Jersey, the largest member of the archipelago and a British crown dependency, receives 95 per cent of its electricity from France through underwater cables. Its foreign policy is governed by the UK, which means it is treated as a third country by the EU.

Annick Girardin, the French maritime minister, told France’s National Assembly on Tuesday that she was “revolted” that Jersey had granted 41 fishing licences that included conditions and specific criteria that were “decided unilaterally and without explanation”.

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“It’s unacceptable,” she told lawmakers. “We’re ready to resort to retaliatory measures . . . concerning Jersey, I’ll remind you of the transport of electricity via submarine cables.” Girardin added she would “regret” any action but “we’ll do it if we have to”.

French fishermen and ministers have been complaining for two weeks about the difficulty of gaining access to British waters despite the agreement on fisheries reached at the end of last year.

The anger among French fishermen at the delays in receiving licences for fishing in the UK has prompted lorries arriving in Europe with UK-landed fish to be barricaded.

Clement Beaune, France’s junior minister for European Affairs, last week threatened to block regulations that would allow UK financial firms to do business in the EU if Britain did not respect its Brexit commitments on fishing.

Bertrand Sorre, an MP for President Emmanuel Macron’s governing La République en Marche party, shared the example of a fisherman from Granville in Normandy. The man had previously fished for scallops and whelks for an average of 40 days a year off Jersey but he had been told he could fish for only 11 days this year, and only for scallops.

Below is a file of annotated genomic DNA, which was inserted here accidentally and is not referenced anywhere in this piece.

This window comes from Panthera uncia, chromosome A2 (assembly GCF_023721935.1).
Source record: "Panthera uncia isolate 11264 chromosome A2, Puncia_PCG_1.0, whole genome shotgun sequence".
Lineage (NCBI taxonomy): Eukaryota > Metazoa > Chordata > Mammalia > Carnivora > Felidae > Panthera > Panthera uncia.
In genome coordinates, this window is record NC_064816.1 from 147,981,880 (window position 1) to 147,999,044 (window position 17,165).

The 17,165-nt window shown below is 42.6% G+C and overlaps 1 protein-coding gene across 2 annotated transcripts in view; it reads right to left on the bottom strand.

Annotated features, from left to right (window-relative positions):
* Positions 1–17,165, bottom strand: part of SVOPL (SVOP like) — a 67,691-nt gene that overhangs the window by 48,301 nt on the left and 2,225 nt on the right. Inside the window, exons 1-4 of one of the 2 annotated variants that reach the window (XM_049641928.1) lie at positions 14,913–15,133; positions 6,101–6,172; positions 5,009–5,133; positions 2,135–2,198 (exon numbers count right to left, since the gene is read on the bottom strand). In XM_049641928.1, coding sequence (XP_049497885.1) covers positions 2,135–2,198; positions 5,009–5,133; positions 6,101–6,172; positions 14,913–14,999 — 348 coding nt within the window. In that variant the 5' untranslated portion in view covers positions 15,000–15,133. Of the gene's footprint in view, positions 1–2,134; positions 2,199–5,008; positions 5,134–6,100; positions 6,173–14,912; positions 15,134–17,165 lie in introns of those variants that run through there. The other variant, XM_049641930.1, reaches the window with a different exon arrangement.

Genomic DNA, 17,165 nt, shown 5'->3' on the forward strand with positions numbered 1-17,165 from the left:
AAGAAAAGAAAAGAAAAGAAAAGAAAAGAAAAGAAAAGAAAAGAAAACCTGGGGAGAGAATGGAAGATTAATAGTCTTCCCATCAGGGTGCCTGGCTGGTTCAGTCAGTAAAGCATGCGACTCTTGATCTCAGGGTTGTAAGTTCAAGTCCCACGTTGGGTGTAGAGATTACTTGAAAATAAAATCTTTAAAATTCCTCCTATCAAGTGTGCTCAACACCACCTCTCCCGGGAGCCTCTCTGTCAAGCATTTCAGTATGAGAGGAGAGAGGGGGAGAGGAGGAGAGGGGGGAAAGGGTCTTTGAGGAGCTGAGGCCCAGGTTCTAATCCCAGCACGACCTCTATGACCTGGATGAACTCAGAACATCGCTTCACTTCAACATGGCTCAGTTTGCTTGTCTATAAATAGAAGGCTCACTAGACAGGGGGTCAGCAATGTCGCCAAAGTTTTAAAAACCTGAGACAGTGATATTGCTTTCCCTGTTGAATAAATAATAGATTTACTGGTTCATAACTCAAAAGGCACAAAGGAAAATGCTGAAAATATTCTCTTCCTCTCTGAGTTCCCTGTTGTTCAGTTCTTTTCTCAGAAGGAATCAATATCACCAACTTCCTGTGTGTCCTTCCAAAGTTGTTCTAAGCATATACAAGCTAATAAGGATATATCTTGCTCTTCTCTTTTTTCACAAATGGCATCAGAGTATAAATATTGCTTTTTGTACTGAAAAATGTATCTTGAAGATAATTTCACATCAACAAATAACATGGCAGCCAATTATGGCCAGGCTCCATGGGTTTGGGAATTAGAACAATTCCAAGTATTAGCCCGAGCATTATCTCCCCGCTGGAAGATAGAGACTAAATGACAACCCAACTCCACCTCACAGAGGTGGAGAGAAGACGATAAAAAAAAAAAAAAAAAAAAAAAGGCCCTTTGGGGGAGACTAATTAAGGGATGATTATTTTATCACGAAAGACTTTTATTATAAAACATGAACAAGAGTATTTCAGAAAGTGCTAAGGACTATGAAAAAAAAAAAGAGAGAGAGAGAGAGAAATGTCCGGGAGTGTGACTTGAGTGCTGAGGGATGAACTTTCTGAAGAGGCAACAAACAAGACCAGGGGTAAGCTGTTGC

Ian Gorst, Jersey’s external relations minister, said the island had issued the licences in accordance with the UK’s trade and co-operation agreement with the EU and the new regime would “take time for all to adjust”.

“If French fishermen or the authorities have further evidence they would like to submit, we will update the licences to reflect that evidence,” he added.

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The UK’s Department for Environment, Food and Rural Affairs said: “We are clear that Jersey is responsible for its own territorial waters.”

Nadhim Zahawi, the UK business minister, urged both sides to “iron out” issues with fishing. “We’ve got to look at this urgently and the best way to fix this is to work together,” he told Sky News.

A UK government spokesperson said: “To threaten Jersey like this is clearly unacceptable and disproportionate.”

“We are working closely with the EU and Jersey on fisheries access provisions following the end of the transition period, so trust [that] the French will use the mechanisms of our new treaty to solve problems.”

The dispute also comes at a time when UK and EU negotiators are in discussions over the 2021 catch quota for shared fishing stocks.